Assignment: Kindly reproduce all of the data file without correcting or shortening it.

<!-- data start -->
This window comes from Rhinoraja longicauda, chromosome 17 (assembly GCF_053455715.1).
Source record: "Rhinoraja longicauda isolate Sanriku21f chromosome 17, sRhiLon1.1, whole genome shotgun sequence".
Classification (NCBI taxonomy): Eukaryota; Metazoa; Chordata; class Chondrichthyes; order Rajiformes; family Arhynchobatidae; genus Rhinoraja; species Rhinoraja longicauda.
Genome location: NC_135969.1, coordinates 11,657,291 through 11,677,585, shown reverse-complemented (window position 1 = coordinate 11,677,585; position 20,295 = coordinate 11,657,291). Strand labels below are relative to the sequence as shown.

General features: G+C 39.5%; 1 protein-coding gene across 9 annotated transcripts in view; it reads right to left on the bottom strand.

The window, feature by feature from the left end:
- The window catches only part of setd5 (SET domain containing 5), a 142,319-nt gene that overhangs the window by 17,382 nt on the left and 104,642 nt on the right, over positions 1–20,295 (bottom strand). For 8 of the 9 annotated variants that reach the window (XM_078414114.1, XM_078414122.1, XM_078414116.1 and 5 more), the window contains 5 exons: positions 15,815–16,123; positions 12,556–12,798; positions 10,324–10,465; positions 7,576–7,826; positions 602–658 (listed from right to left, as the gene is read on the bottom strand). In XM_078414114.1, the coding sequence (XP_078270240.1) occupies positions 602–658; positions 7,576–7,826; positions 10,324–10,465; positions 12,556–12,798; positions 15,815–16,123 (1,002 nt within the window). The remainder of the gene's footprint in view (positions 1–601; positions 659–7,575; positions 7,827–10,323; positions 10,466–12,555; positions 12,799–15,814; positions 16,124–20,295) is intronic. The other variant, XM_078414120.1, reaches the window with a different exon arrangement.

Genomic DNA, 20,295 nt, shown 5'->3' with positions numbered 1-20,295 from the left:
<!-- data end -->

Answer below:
This window comes from Rhinoraja longicauda, chromosome 17 (assembly GCF_053455715.1).
Source record: "Rhinoraja longicauda isolate Sanriku21f chromosome 17, sRhiLon1.1, whole genome shotgun sequence".
Classification (NCBI taxonomy): Eukaryota; Metazoa; Chordata; class Chondrichthyes; order Rajiformes; family Arhynchobatidae; genus Rhinoraja; species Rhinoraja longicauda.
Genome location: NC_135969.1, coordinates 11,657,291 through 11,677,585, shown reverse-complemented (window position 1 = coordinate 11,677,585; position 20,295 = coordinate 11,657,291). Strand labels below are relative to the sequence as shown.

General features: G+C 39.5%; 1 protein-coding gene across 9 annotated transcripts in view; it reads right to left on the bottom strand.

The window, feature by feature from the left end:
- The window catches only part of setd5 (SET domain containing 5), a 142,319-nt gene that overhangs the window by 17,382 nt on the left and 104,642 nt on the right, over positions 1–20,295 (bottom strand). For 8 of the 9 annotated variants that reach the window (XM_078414114.1, XM_078414122.1, XM_078414116.1 and 5 more), the window contains 5 exons: positions 15,815–16,123; positions 12,556–12,798; positions 10,324–10,465; positions 7,576–7,826; positions 602–658 (listed from right to left, as the gene is read on the bottom strand). In XM_078414114.1, the coding sequence (XP_078270240.1) occupies positions 602–658; positions 7,576–7,826; positions 10,324–10,465; positions 12,556–12,798; positions 15,815–16,123 (1,002 nt within the window). The remainder of the gene's footprint in view (positions 1–601; positions 659–7,575; positions 7,827–10,323; positions 10,466–12,555; positions 12,799–15,814; positions 16,124–20,295) is intronic. The other variant, XM_078414120.1, reaches the window with a different exon arrangement.

Genomic DNA, 20,295 nt, shown 5'->3' with positions numbered 1-20,295 from the left: